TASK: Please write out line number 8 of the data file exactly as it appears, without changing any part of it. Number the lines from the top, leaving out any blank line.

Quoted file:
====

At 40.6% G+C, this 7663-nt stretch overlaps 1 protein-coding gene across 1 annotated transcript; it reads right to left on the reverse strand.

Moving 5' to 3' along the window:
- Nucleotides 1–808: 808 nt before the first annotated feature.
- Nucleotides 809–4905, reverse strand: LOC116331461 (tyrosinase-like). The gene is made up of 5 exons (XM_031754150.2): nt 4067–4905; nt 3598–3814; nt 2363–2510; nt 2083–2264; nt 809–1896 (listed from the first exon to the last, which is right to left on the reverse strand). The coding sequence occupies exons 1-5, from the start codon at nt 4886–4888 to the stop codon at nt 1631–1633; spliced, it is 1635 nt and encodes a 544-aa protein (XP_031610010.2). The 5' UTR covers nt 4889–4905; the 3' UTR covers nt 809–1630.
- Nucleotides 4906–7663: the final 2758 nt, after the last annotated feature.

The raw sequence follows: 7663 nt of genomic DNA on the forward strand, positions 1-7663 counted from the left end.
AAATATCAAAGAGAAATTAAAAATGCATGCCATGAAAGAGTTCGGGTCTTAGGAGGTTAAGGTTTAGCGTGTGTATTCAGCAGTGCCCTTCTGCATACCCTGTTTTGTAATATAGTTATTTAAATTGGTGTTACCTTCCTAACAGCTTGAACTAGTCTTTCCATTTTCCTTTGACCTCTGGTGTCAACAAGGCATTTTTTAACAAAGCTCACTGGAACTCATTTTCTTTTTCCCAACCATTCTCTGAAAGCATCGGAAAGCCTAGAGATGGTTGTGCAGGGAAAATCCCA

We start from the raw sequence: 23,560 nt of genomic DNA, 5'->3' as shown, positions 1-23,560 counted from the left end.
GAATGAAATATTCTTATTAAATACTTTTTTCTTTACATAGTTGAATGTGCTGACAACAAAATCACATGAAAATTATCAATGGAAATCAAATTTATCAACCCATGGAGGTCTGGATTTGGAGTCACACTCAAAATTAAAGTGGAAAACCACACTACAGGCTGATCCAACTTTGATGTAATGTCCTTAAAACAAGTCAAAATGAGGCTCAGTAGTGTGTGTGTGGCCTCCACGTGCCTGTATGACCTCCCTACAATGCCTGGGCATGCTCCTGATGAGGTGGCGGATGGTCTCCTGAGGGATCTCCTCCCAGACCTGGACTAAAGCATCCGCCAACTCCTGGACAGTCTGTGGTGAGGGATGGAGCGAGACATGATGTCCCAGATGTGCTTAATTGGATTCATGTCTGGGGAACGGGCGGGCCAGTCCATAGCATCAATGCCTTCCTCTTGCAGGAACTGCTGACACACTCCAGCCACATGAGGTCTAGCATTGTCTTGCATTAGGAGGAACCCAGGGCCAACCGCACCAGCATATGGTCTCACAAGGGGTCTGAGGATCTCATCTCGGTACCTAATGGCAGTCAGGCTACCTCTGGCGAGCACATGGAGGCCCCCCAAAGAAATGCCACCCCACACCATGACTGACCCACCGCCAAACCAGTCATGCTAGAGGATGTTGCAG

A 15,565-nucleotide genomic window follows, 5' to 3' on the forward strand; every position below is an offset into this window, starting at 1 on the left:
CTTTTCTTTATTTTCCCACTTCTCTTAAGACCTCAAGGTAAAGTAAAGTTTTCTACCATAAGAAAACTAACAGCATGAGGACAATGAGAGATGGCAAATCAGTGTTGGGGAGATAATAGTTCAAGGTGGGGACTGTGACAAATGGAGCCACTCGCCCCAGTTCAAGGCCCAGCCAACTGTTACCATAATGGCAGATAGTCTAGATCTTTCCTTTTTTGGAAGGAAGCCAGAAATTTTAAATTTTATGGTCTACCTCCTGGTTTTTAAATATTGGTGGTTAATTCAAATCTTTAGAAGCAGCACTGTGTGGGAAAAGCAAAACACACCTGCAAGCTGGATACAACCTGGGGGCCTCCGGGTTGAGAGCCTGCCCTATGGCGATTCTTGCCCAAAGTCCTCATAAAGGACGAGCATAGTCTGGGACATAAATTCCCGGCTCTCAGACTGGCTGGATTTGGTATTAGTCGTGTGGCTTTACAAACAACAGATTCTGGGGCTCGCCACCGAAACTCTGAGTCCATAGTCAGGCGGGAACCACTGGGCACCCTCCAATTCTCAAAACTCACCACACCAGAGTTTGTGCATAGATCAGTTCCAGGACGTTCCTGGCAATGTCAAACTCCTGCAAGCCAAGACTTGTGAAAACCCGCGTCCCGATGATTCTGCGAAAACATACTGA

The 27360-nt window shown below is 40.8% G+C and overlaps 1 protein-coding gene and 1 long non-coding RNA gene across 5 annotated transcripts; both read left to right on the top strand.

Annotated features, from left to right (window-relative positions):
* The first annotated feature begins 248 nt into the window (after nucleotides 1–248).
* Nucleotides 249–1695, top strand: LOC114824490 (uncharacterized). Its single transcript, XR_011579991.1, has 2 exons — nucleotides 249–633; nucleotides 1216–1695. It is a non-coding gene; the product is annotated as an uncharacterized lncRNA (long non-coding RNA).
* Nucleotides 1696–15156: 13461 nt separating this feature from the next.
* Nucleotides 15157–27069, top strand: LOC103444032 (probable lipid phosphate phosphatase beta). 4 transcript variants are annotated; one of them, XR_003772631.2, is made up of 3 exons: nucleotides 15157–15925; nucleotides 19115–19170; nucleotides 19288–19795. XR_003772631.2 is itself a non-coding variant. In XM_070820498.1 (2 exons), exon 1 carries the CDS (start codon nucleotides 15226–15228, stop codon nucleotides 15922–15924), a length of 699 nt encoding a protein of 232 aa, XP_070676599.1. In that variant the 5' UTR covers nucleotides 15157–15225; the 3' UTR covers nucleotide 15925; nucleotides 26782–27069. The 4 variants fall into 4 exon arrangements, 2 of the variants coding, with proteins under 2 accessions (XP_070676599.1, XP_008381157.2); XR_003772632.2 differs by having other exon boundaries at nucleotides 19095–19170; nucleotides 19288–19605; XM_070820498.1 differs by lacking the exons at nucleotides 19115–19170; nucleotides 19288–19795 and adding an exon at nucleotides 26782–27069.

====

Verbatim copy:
We start from the raw sequence: 23,560 nt of genomic DNA, 5'->3' as shown, positions 1-23,560 counted from the left end.